#7 The Effect of Fixture Congestion on Performance During Professional Male Soccer Match-Play: A Systematic Critical Review with Meta-Analysis
Reference: Sports Med. 2020 Oct 17. doi: 10.1007/s40279-020-01359-9. Online ahead of print.
Authors: Ross Julian, Richard Michael Page, Liam David Harper
Download link: https://link.springer.com/article/10.1007%2Fs40279-020-01359-9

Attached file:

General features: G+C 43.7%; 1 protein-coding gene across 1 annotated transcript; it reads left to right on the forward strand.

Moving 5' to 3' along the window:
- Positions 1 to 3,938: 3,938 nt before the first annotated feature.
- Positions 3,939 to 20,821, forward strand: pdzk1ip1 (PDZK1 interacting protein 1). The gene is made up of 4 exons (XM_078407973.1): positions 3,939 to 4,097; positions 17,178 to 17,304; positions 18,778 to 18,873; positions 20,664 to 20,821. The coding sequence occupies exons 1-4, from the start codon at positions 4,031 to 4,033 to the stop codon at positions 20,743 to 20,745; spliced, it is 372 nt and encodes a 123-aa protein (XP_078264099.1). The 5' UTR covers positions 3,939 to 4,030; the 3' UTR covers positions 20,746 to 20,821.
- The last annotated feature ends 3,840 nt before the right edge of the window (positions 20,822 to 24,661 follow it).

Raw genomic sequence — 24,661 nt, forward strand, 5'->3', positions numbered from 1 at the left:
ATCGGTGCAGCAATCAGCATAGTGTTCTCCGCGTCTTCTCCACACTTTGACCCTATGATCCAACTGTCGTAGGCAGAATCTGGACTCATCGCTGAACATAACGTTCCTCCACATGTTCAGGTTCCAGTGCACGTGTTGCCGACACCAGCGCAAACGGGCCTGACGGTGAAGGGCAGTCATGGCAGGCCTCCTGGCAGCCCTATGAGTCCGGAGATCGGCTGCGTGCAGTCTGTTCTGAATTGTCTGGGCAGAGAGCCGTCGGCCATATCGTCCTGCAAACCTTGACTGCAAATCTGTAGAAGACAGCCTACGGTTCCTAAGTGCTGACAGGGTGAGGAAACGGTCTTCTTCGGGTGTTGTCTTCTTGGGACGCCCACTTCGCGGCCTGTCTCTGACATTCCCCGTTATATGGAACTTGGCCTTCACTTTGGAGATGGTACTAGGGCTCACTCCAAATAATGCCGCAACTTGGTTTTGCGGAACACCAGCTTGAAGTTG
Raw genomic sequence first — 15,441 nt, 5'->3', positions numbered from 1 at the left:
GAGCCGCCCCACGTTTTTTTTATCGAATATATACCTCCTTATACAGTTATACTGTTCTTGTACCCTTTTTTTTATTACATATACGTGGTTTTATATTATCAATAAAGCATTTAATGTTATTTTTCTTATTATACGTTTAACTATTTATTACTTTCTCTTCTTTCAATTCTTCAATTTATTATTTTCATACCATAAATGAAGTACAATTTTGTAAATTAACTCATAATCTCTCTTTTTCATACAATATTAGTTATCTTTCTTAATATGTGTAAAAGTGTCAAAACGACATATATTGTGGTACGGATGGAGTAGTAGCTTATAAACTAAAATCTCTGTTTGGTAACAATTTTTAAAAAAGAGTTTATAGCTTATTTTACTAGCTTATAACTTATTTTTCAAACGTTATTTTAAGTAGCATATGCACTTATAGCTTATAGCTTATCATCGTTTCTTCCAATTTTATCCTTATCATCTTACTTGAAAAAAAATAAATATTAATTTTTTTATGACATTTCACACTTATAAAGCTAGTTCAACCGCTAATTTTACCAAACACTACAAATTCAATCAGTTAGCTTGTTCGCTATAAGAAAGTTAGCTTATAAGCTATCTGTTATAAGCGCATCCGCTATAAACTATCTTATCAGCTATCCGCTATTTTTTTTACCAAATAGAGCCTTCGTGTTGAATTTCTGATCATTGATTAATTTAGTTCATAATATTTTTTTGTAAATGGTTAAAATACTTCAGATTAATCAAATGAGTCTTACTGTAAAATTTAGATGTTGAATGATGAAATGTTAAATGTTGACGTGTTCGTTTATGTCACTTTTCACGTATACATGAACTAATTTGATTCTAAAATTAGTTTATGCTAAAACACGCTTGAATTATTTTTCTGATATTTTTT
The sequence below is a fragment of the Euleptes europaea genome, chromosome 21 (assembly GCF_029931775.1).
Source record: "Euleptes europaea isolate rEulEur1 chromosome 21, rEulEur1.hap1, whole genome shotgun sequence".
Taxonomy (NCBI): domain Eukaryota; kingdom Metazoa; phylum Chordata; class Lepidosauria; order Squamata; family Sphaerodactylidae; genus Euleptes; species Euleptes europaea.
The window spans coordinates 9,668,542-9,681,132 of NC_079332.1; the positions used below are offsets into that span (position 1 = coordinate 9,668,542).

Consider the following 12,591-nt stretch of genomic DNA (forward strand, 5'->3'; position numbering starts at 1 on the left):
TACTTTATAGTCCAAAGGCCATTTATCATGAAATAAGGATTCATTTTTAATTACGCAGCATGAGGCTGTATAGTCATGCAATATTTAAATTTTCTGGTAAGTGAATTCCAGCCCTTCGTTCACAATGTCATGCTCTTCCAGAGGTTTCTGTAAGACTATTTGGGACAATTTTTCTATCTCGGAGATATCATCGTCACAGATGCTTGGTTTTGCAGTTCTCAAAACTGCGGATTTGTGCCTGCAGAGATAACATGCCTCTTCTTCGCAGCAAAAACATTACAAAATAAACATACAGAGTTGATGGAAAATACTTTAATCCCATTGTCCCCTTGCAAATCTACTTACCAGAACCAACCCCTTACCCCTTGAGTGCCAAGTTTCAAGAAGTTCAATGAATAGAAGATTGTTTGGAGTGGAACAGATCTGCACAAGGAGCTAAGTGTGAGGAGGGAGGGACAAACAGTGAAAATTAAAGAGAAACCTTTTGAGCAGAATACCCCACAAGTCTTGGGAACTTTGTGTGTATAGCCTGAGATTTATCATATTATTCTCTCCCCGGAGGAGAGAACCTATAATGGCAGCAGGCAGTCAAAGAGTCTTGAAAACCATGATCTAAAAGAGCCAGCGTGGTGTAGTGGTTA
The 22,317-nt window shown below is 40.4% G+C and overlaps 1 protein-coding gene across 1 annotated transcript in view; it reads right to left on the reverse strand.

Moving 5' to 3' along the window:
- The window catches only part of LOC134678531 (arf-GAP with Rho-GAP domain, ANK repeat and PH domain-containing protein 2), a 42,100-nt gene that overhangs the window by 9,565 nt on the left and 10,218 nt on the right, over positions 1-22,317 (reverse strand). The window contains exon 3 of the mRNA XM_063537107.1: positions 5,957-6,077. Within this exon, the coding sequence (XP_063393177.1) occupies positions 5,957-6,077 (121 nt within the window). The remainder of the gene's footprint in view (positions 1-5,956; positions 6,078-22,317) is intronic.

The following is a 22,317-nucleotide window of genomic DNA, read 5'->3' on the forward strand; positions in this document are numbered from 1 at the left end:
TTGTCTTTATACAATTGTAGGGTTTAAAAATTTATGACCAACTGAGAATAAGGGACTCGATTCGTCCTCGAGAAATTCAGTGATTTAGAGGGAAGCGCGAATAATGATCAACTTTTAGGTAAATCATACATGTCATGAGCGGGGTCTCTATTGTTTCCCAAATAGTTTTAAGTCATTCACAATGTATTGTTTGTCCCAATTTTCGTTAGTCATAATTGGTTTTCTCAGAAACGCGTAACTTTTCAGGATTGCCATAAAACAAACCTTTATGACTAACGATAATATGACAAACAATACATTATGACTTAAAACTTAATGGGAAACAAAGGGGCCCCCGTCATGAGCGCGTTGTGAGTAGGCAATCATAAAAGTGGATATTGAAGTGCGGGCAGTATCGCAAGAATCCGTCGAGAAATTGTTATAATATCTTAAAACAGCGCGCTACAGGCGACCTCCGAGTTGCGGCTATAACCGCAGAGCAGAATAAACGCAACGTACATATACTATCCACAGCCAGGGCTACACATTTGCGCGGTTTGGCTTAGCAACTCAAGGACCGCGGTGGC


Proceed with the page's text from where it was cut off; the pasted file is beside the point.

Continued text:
Summary: Fixture congestion (defined as a minimum of two successive bouts of match-play, with an inter-match recovery period of < 96 h) is a frequent and contemporary issue in professional soccer due to increased commercialisation of the sport and a rise in the number of domestic and international cup competitions. To date, there is no published systematic review or meta-analysis on the impact of fixture congestion on performance during soccer match play. We sought to conduct a systematic review and meta-analysis of the literature related to the effects of fixture congestion on physical, technical, and tactical performance in professional soccer match-play. Adhering to PRISMA guidelines and following pre-registration with the Open Science Framework ( https://osf.io/fqbuj ), a comprehensive and systematic search of three research databases was conducted to identify articles related to soccer fixture congestion. For inclusion in the systematic review and meta-analysis, studies had to include male professional soccer players, a congestion period that contained two matches ≤ 96 h, and have outcome measures related to physical, technical or tactical performance. Exclusion criteria comprised non-male and/or youth players, data that only assessed impact of congestion on injury, used simulated protocols, or were grey literature, such as theses or dissertations. Out of sixteen articles included in the systematic review, only five were eligible for the meta-analysis, and the only variable that was measured consistently across studies was total distance covered. Fixture congestion had no impact on total distance covered [p = 0.134; pooled standardized mean difference; Hedge's G = 0.12 (- 0.04, 0.28)]. Between-study variance, heterogeneity, and inconsistency across studies were moderate [Cochrane's Q = 6.7, p = 0.150, I2 = 40.7% (CI 0.00, 93.34)]. Data from articles included in the systematic review suggest fixture congestion has equivocal effects on physical performance, with variation between studies and low quality of research design in some instances. Tactical performance may be negatively impacted by fixture congestion; however, only one article was identified that measured this element. Technical performance is unchanged during fixture congestion; however, again, research design and the sensitivity and relevance of methods and variables require improvement. Total distance covered is not impacted by fixture congestion. However, some studies observed a negative effect of fixture congestion on variables such as low- and moderate-intensity distance covered, perhaps suggesting that players employ pacing strategies to maintain high-intensity actions. There is a lack of data on changes in tactical performance during fixture congestion. With ever increasing numbers of competitive matches scheduled, more research needs to be conducted using consistent measures of performance (e.g., movement thresholds) with an integration of physical, technical and tactical aspects.